Rethinking care delivery and payment models with nimble medicine

Images are courtesy of Jason Hwang, M.D., M.B.A.  Executive Director, Healthcare of the Innosight Institute and co-author of The Innovator’s Prescription.

In contrast, disruptive innovators are rethinking care delivery and payment models from the ground up. Their results have been impressive. For example, one has measured their Net Promoter Scores and they are higher than Google or Apple, while reducing the direct costs of healthcare (i.e., their service coupled with a high deductible wrap-around policy) 20-40%. More impressively, they have reduced the most expensive downstream costs (surgical, specialist and emergency visits) 40-80%. Another already has 500,000 members and has more 5-star reviews on CitySearch than any other organization in the country.

The next wave of disruptive innovators are taking advantage of second-mover advantage as the wave of healthtech startups provide them off-the-shelf software that is an order of magnitude less investment than the first wave of innovators. It’s a couple orders of magnitude less expensive than legacy Health IT. More importantly for the innovators is the speed that they can not only stand up the new technology but also easily iterate based on real world experience. Rather than months or years, it’s hours or days. This is a key component of Nimble Medicine.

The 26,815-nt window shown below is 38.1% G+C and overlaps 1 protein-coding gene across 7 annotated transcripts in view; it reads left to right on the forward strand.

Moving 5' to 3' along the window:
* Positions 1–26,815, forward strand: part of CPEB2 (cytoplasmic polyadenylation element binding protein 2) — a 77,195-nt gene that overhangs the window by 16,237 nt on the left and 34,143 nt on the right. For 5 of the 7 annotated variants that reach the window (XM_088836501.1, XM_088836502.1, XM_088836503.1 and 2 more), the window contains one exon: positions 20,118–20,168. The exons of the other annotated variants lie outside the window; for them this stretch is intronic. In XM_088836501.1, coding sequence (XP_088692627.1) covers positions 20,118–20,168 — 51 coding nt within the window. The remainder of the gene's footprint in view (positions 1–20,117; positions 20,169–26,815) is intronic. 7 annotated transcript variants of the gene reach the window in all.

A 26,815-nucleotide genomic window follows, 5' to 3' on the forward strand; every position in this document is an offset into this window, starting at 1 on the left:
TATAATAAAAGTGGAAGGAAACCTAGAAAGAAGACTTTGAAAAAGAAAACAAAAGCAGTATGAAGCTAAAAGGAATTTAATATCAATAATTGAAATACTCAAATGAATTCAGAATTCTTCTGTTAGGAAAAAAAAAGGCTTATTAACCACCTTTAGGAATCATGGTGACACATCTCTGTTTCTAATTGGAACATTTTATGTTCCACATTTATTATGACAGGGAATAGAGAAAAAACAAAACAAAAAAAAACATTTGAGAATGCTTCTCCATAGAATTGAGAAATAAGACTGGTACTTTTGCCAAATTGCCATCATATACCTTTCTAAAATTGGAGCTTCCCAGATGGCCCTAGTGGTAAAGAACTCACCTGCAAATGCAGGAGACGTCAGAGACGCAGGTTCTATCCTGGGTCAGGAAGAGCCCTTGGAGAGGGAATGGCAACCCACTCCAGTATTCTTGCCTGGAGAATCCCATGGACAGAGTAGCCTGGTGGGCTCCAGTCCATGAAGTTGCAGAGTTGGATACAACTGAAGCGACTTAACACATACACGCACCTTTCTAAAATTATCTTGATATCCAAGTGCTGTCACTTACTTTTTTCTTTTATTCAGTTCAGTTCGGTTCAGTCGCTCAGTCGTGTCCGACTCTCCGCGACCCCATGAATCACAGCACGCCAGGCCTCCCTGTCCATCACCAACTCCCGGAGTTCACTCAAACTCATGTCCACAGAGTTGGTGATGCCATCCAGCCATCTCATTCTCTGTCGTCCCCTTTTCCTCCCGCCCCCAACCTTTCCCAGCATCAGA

Consider the following scenarios:

  • A solo practitioner has taken the lean practice model to an extreme by closing a bricks and mortar clinic and replacing it with a clinic on wheels. Their founder, Dr. Craig Koniver, visits patients at their home or workplace. It only took a couple weeks to put the technology into practice while running his practice, closing his stationary clinic, and outfitting his clinic on wheels.
  • A fast-growing Direct Primary Care model has only required minimal capital investment. So far in 2012, they are opening clinics at the rate of one per week. They’ve done this with a mix of a creative business model and enabling technology that is well under 5% of the cost of what their competition has spent.